Harry Kane scored his 35th goal of the season and 150th in club football to finally overcome Palace’s resilience but it was Alli who remained the centre of attention.
The 21-year-old went down in the area under minimal contact from the impressive Wayne Hennessey and also sought a penalty after a challenge from Patrick van Aanholt, who responded by confronting him.
Alli was criticised by the Selhurst Park crowd before Gary Lineker called him “Divey Alli” on social media, where Alan Shearer had also described the incident as a “blatant dive”.
In the build-up to Sunday’s fixture, Hodgson – who, as with Kane, gave Alli his England debut – had instead dismissed suggestions the midfielder was a diver, and Pochettino said: “He is an easy target for everyone. We need to stop saying too much about him to stop helping people, the fans, creating this reputation.
“He’s so competitive and played very well but Dele is an easy target.
“Dele is such a special kid. He’s going to play. He’s going to show his quality. He won’t worry what people are saying about him.”
Asked if Alli had deserved a penalty, the 45-year-old Argentinian then said: “For me, the action of Hennessey on Ben Davies was a clear penalty.”
At the point of Alli’s appeals, Hodgson’s Palace had been on course for a valuable point that would have kept them above the bottom three by more than just goal difference, but the manager said: “He only had the option to go down.
“The way our defenders defend the situation, he had to go down to avoid them. I don’t think he was looking for a penalty.
“(The crowd getting agitated is) what happens when all the talk in the massed media is about players diving: the public jump on the bandwagon to get as much advantage as they can.”
Taken from PA Sport
The United boss said: “You can only win against the top teams with that humble attitude. We can be speaking about tactics and positions and football science but to win against the top teams the attitude has to be really special and the players showed that.
“The beginning of the game was blue. We took a little bit of time to adapt to some new positions on the pitch, the way we were playing. We scored the winning goal that I think in the end we deserved.
“We started the game with three points difference to Chelsea and we could finish with the same or with six points. It was important for us to open this gap a little bit.”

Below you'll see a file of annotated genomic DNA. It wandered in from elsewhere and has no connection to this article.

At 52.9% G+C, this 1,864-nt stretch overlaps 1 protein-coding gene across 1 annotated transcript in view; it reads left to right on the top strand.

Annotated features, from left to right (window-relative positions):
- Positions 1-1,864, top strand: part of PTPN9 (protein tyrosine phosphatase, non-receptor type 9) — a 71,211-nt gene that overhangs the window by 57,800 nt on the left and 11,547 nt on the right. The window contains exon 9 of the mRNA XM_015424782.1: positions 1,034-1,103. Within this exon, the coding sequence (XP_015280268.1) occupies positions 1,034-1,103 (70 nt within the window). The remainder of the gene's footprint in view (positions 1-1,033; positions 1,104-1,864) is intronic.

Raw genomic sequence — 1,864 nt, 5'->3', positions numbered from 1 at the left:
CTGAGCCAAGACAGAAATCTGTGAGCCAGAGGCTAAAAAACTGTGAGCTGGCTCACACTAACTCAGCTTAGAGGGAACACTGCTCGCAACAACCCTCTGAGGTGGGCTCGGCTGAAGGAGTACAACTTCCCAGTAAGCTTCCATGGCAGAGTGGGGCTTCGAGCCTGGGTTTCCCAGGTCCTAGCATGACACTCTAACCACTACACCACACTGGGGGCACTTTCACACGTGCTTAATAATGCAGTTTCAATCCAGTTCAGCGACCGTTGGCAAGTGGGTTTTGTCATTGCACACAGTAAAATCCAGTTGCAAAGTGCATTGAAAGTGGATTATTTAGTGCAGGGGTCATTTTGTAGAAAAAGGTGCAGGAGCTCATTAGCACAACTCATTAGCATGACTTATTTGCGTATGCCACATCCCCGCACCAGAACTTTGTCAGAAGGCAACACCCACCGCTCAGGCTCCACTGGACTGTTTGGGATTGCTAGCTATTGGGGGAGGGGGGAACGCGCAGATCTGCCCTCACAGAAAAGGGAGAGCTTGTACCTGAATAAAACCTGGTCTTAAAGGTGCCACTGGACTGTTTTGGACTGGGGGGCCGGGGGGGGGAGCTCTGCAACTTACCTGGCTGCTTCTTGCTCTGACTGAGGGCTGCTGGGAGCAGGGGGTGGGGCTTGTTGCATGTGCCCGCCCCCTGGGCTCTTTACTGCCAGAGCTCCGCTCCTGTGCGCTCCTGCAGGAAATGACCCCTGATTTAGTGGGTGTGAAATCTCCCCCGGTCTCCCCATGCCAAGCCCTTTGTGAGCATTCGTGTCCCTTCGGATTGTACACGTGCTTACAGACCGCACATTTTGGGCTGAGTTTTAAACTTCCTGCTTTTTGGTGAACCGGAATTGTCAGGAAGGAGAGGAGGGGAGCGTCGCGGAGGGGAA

The emotions were rather different for Chelsea boss Antonio Conte, who criticised his players for failing to take advantage of their early superiority.
The Italian said: “For sure we must be disappointed for the final result. I think we had a good chance to get three points against a competitor for a place in Champions League but at the end we are talking about another defeat and we must be disappointed because when you have this type of situation you have to manage the game better and you must be able with experience, with maturity, to get three points.”
Asked what it would say about Chelsea if they do not qualify for the Champions League, Conte said: “I don’t know but this could be a possibility for sure.
“I am repeating the same concept many times but in this league to find a place in Champions League is not simple. There is this risk to stay out of the Champions League. We must be ready to fight, to be concentrated and to understand that this target is an important target for us but it won’t be easy.”
There was as much attention on the touchline as the pitch given the history between Mourinho and Conte but the animosity between the two men was put aside as they shook hands before and after the match.
Mourinho said: “The handshake doesn’t need any words. I think that is what me and Antonio want to show to everyone. Mourinho and Conte they are not two ordinary persons in football. We have a history, we have an image, and I’m really happy with that.”
Conte added: “You wanted to see the shake hands and we did this. Now stop.”
“Ramsey. Xhaka. Ozil. You’re walking on a football pitch at Wembley,” he said. “Why are you walking? You’re a disgrace. An absolute disgrace.
“I don’t even want to talk about them because they’ve been an absolute disgrace. Ramsey and Xhaka walking on a football pitch. Absolutely spineless.”
He added: “I don’t even like the football anymore. The last bastion has gone. Liverpool play better, Tottenham play better – there’s three or four teams that play better football than them now.
“This is a dark, dark day – the team have just not shown up.”
Neville was not the only one left unimpressed by the performance of Arsene Wenger’s men, with TV personality Piers Morgan and golfer Ian Poulter weighing in on Twitter.
We’ve given up.— Piers Morgan (@piersmorgan) February 25, 2018
I wonder how many goals we’d have to lose by to force Wenger out - 8? 9? Double figures?